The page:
121214-snout-bouveronFor example, here’s one we ran at the beginning of this year.  It’s all snout and nothing else to face.  It’s also not in Santa Clara, but in San Jose.  Such a delightful frontage, wonder why it took ten months to sell. No, it didn’t take ten months, it sold this October.  And also this June, so it’s a snout-flip.  (The June sale took 3 years to happen, and then sold for 1/3 less than the 2000 sale price.)  Wow, instant equity!

But there are all kinds of snout houses, just as there are all kinds of buyers and sellers.

121214-snout-kirkwall121214-snout-college

121214-snout-selbyF’rinstance, this lovely little luxury lulu in Milpitas (on the left, above) is better than the usual snout house, because it has bunus snout.  Contrariwise, on the right is a Mountain View maisonette, or as Burbed reader bmwman91 put it, a “single-nostril snout house.”

This delightful domicile à droit (that’s at right for the realtards following along from their home offices) looks like it could fit in a tract with any of the others up top, but this middle-class muzzle-mansion is in Atherton. Yes, it’s in the cheap-ass part that’s practically Redwood City, but it has an Atherton mailing address and more importantly, an Atherton property tax bill.

Let us know about snout houses you’ve seen, visited, or even lived in.  Or let us know about anything else you want, because it’s also time to get your schnozz into a Weekend Open Thread!

Update 10:07 PM: How could we forget this ode to snout housing from 1986? Put your hands together for David Byrne, who anticipated what endless expansion of exurbia would lead to.  This is a clip from True Stories.

Comments (10) -- Posted by: madhaus @ 5:07 am

July 8, 2012

Open Thread and Game Time

While you’re waiting for the realtards to show up at any Open Houses this weekend, why not play a board game with your loved ones?

Burbedopoly

It’s a little difficult to make out the street names, so here’s the list.  See how many of the cities representing each color group you can identify!  And do let us know which streets  you would use instead of the ones we picked.

120707-monopoly-streets

120707-monopoly-chance

 

 

 

 

 

 

 

 

 

 

Alas, we were not permitted to rename the utilities PG&E and SANTA CLARA VALLEY WATER DISTRICT.  Do you have any good ideas for some Chance and Community Chest cards?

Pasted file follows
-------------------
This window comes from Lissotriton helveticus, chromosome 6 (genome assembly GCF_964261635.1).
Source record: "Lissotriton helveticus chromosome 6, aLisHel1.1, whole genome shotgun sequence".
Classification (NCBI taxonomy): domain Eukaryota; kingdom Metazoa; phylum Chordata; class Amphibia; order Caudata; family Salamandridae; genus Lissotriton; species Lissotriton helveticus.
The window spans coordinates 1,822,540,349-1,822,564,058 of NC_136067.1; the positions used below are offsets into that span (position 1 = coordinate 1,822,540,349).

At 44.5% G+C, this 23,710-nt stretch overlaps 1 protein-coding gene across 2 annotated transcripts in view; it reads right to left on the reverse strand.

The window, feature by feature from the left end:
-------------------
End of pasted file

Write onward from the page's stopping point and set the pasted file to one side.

And yes, this is also an Open Thread.

Comments (9) -- Posted by: madhaus @ 5:07 am

May 28, 2012

Official Burbed Ballot Guide

120527-voters-guide-stickerNext Tuesday will be Primary Election Day in California.  Not only will voters get to select partisan candidates, there will also be some ballot measures to vote on.  Here are our recommendations on how to vote if you value living in the Real Bay Area.

Primary election procedure has changed this year.  Before Proposition 14, which passed in 2010, one winning candidate per party appeared on the November ballot. Now all primary elections are a free-for-all whittled down to the top two finishers, who will duke it out in November for the contested office.  Burbed officially disapproves of this method.  Instead, primary elections should be more like buying a house.  Whoever offers the most money with the fewest contingencies should be chosen as the winner, although a plate of chocolate cookies and a family photo may also do the trick.

Federal, State & Local Candidates

120527-voters-guide-white-housePresident: Does it matter?  Is the White House in the Real Bay Area?  No, it is not.  Is Barack Obama from the Real Bay Area?  No.  Is Mitt Romney?  No, and he owns enough houses that he should be!  Neither Ron Paul nor Gary Johnson qualify either.

Senate: Does it matter?  Is the Senate Building in the Real Bay Area?  No, it is not.  But wait, you may say.  While the Senate Building is in Washington, DC, many of the Senatorial candidates actually do live in the Real Bay Area.  To which we say, and?  You want to vote for someone who lives in the RBA and is willing to move to a job somewhere else?  This disqualifies them by definition!

House of Representatives: See Senate.

State and Local Offices: As none of them requested our endorsement, we offer no recommendations.  Then again, if anyone had requested our endorsement, that would disqualify by definition.  Who would ask for a real estate website’s endorsement?  Well, who other than Gary Miller?

State Propositions

120527-voters-guide-29Proposition 28: Term limit modification. Vote NO.  This does not affect property values, although it may lead to more turnover of Sacramento property.  Since Sacramento isn’t in the RBA, this won’t affect prices here. 

Proposition 29: Tobacco tax.  Vote YES.  Burbed is in favor of taxing things that are not housing in order to avoid unnecessarily raising property taxes instead.  Also we are opposed to any industry spending $40 million on misleading advertising.  Did you really think those actors in lab coats were actual scientists?

Santa Clara County Measures

120527-voters-guide-jailMeasure A: County Jail operations.  Vote NO.  This looks like an opportunity to let any number of agencies get their fingers in the jail pie, and by “opportunity” we actually mean “payola, corruption, and graft, oh my!”  Do we really need a County Jail anymore?  There are so many foreclosed homes in East San Jose we should just use them instead.

Measure B: San Jose pensions. Burbed does not have an official position on this, but has enjoyed the complete disconnect between how the SJ Mercury News has been covering this (Chuck Reed walks on water and raises the dead) versus NBC11 (Chuck Reed is a lying scumbag who eats babies for breakfast).  The truth is probably that there is nothing in the pension fund at all because it was all invested in that downtown condo tower that didn’t work out so well.

Various school bond measures (C, E, G, H): Vote YES, except for Measure E, because who do you think you’re fooling, Milpitas?  Better funded schools ensure your property values remain high (and if you live in Milpitas, this clearly does not apply).  If you’re a rentard, vote YES anyway.  Someday you’ll own.  (Keep believing that.)  You may object that we said above to vote for taxes for other things because we don’t want higher property taxes.  To which we reply, are you some kind of rentard idiot?  These are school BONDS, not school TAXES.  Bonds mean borrow and spend, not tax and spend.  Note: School bonds must receive 55% YES votes to pass.